Remember Srebrenica? The west’s intervention in Libya is a no-brainer

Peter Preston at The Guardian writes:

It’s fashionable already to cluck apprehensively over Libya. Another botched adventure, another unwanted war. Look how much it’s costing – at this rate, more or less your standard Ministry of Defence project overrun before 2011’s out. Why isn’t it over long since? Why, for all his soaring rhetoric, has Barack Obama decided to rest on his oars? David Cameron broods over sending in four Apache helicopters while the BBC lugubriously reminds us that helicopters can get shot down. If you want to confect a stew of gloom, then any old ingredients will do.

But mix a pinch of foresight with your hindsight, and sprinkle lightly with added realism. Libya isn’t Afghanistan or Iraq. It isn’t even a proper war, more a series of skirmishes strung out along a long coastal strip. Oh! TV reporters talk excitedly as though this was some mighty contest between opposing armies, but they don’t even seem to look at their own pictures. In fact, it’s rag-tag stuff on both sides. There are casualties, of course; but the numbers involved seem relatively small. The colonel’s mercenary regiments are brutal, but militarily feeble. Take away air cover and they’re going nowhere. Will four British Apaches – count them again, yes just four! – make a big difference this week? Merely posing the question helps define this mini-conflict. Its costs and its risks aren’t worth so much rumbling angst.

Recent history tells us Muammar Gaddafi is a menace (especially if you’re in a jumbo jet over Scotland). When he vowed to take revenge on the insurgents, these were no idle threats. His first reaction when the citizens of his second city marched for change was to shoot them down. The chief prosecutor in The Hague already thinks that, just like Ratko Mladic, Gaddafi has a case to answer. On 18 March, as the allies finally prepared to move, his troops were driving into the outer suburbs of Benghazi. No hindsight necessary: it was five minutes to midnight. And no shucking off our own leaders’ responsibility, either.

After Tunisia, after Egypt, the word was the same from Obama to Nicolas Sarkozy to Cameron. The US Senate, the European parliament, the Arab League and the UN security council all knew what had to be done. So did Gaddafi’s man at the UN. There was massacre pending. All the usual recourses had been duly employed: sanctions, seizing overseas assets and the rest. But it wasn’t enough. Hundreds – probably thousands – of Libyan protesters we’d directly encouraged were about to get shot. Do nothing? Then or now, with or without hindsight, it’s a no-brainer.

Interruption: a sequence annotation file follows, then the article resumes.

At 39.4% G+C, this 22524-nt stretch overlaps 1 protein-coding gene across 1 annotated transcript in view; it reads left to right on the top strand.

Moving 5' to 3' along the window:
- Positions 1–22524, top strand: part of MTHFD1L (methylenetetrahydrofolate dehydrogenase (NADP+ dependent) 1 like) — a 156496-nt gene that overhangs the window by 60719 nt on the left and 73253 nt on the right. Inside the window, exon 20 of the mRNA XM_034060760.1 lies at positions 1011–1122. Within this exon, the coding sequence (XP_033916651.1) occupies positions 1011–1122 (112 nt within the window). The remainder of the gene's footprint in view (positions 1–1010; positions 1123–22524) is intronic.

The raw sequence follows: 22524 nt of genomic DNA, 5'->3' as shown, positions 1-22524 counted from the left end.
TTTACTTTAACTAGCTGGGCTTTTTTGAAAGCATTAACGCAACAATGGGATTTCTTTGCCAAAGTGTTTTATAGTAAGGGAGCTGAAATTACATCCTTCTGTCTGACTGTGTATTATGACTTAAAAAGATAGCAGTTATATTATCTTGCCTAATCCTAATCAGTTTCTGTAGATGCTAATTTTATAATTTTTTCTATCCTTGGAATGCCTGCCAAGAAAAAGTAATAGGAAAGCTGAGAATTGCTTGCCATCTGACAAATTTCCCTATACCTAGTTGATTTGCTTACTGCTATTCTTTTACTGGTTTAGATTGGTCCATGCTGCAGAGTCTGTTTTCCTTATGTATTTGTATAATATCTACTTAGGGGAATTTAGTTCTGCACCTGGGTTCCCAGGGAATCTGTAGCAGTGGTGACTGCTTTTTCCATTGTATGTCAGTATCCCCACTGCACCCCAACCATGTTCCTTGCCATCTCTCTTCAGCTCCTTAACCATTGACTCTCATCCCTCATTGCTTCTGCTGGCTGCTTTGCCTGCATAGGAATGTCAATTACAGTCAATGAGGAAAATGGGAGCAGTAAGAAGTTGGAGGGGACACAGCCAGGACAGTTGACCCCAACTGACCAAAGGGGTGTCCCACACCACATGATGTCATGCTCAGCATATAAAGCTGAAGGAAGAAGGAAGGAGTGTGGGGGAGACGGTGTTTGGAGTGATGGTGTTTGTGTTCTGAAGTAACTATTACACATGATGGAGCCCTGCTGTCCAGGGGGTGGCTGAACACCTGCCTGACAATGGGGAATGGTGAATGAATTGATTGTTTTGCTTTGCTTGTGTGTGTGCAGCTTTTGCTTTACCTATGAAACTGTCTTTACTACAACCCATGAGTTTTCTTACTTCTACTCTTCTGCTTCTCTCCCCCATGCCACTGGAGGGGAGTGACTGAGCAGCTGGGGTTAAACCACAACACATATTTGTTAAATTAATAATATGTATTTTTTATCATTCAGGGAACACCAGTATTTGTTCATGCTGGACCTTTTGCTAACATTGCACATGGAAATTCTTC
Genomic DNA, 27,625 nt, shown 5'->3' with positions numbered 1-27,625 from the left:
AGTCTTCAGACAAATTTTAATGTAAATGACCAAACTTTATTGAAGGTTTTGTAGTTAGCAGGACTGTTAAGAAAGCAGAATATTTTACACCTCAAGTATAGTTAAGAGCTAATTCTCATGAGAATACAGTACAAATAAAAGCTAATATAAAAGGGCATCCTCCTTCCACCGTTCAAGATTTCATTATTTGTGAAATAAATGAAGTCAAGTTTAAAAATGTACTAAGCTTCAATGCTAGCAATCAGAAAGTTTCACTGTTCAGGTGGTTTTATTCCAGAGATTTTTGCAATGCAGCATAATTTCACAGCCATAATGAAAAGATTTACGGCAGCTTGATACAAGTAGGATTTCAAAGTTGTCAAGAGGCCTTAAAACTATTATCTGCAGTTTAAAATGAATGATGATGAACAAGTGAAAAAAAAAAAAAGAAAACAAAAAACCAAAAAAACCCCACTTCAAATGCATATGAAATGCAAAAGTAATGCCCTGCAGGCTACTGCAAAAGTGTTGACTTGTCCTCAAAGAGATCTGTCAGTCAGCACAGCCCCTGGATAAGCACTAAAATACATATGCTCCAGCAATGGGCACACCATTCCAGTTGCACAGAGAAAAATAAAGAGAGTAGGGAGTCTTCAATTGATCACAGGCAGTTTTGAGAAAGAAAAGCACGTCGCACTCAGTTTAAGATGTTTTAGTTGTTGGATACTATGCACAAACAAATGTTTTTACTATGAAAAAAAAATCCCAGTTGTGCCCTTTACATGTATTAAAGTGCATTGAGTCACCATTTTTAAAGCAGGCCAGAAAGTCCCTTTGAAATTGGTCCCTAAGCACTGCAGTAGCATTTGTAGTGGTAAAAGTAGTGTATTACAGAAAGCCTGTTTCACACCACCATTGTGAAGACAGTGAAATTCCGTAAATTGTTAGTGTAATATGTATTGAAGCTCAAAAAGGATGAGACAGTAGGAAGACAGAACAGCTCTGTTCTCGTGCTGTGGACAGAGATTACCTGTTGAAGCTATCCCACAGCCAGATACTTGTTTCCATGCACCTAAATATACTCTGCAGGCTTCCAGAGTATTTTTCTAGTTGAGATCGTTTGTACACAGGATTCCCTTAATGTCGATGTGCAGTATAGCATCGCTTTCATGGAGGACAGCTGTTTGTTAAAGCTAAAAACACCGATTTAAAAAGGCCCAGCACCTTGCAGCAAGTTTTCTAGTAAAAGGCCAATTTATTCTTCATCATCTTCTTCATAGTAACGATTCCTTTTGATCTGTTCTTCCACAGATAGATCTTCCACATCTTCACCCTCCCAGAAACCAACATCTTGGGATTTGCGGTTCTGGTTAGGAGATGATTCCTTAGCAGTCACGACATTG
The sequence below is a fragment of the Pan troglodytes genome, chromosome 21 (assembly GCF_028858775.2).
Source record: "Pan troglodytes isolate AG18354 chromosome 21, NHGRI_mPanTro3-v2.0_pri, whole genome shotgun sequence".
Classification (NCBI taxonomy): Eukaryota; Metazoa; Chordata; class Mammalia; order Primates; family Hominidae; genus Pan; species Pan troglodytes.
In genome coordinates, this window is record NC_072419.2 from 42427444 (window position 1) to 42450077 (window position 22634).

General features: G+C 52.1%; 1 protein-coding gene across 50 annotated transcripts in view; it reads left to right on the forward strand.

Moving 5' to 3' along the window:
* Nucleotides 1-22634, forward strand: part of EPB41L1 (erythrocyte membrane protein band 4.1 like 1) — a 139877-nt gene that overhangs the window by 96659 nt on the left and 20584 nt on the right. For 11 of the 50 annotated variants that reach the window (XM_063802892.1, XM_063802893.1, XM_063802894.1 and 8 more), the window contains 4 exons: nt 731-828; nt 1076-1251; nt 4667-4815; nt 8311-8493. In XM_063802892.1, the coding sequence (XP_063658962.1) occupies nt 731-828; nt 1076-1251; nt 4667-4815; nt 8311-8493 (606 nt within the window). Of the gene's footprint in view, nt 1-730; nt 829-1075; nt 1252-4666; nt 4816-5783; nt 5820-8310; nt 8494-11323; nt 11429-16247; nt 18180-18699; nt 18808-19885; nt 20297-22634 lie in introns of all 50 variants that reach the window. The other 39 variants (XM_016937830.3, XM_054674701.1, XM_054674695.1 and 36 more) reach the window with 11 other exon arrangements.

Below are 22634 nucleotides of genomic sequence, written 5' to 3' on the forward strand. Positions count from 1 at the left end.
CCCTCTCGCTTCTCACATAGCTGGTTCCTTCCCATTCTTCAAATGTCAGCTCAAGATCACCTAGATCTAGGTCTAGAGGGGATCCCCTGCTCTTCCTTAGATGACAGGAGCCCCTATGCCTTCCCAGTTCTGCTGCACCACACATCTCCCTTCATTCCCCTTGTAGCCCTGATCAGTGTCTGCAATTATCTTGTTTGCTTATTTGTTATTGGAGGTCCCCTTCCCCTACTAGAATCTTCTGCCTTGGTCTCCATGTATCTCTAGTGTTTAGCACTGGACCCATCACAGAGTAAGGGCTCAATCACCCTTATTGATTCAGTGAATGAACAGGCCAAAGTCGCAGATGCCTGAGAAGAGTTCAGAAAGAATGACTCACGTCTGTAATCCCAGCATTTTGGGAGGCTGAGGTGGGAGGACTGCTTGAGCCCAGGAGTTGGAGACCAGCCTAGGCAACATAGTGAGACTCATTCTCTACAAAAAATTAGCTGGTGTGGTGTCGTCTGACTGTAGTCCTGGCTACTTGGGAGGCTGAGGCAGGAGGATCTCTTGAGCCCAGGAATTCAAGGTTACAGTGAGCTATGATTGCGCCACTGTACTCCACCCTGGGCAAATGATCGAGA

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2 thoughts on “Remember Srebrenica? The west’s intervention in Libya is a no-brainer

  1. Yonatan

    I’m sure the families of the million Iraqis killed to remove another ‘menace’ have different views on who is the real menace. The total silence over the murders and destruction in Bahrain, aided by troops trained by the British SAS, speaks volumes about Preston’s hypocracy

  2. John Somebody

    When I have heard activists that I used to count as a part of the solution, rightly telling people that NATO, et al, should not be trusted, to act out of humanitarian concerns, I am reminded of a few instances, where I have sought / would have appreciated, protection from the British police. Even though I know, they are part of the big problem, in the bigger picture.
    I know that a lot of them are fascist bastards. I know that alledgedly “good apples”, amongst them, actually tolerate, and even cover up, for the bastards. But if any anti – imperialist colleagues, had heard me screaming, when being stabbed in the neck, then beaten up, being left unable to recognise my own face, the next day, , , , , , if any such colleagues had tried to interfere with anyone calling the police, then I would have regarded such colleagues as part of the problem, as well as the police.

    Like me, when Libyan people, (who have to outnumber Gaddafi supporters by a lot, as he doesn’t have enough of an army to fight them off, without foreign mercenaries), were faced with death, and then finding there are people who will criticise them, for seeking help, from someone with more power than the nutters with the heavy weapons, (or in my case, just knives, fists, etc), how can anyone not regard the opponents of intervention, as part of the problem ?

    Have you become part of the problem, irrespective, of who created it, in the first place ?

    If the people who did what they did to me, were able to carry on, with that behaviour, I would not have been around now, and could not be part of the soulution. The bigger picture, would have been deprived of one more activist, with experience, a degree of understanding, , , , , , , and a brain in his head.

    If Benghazi had been flattened, (I have known Libyan, refugees for years, who are convinced that little would have been left of it without fascist bastard NATO, or the people who pull their strings), the imitation left would have had no more credibility, and NATO et al, would have had a free hand, for many years to come.

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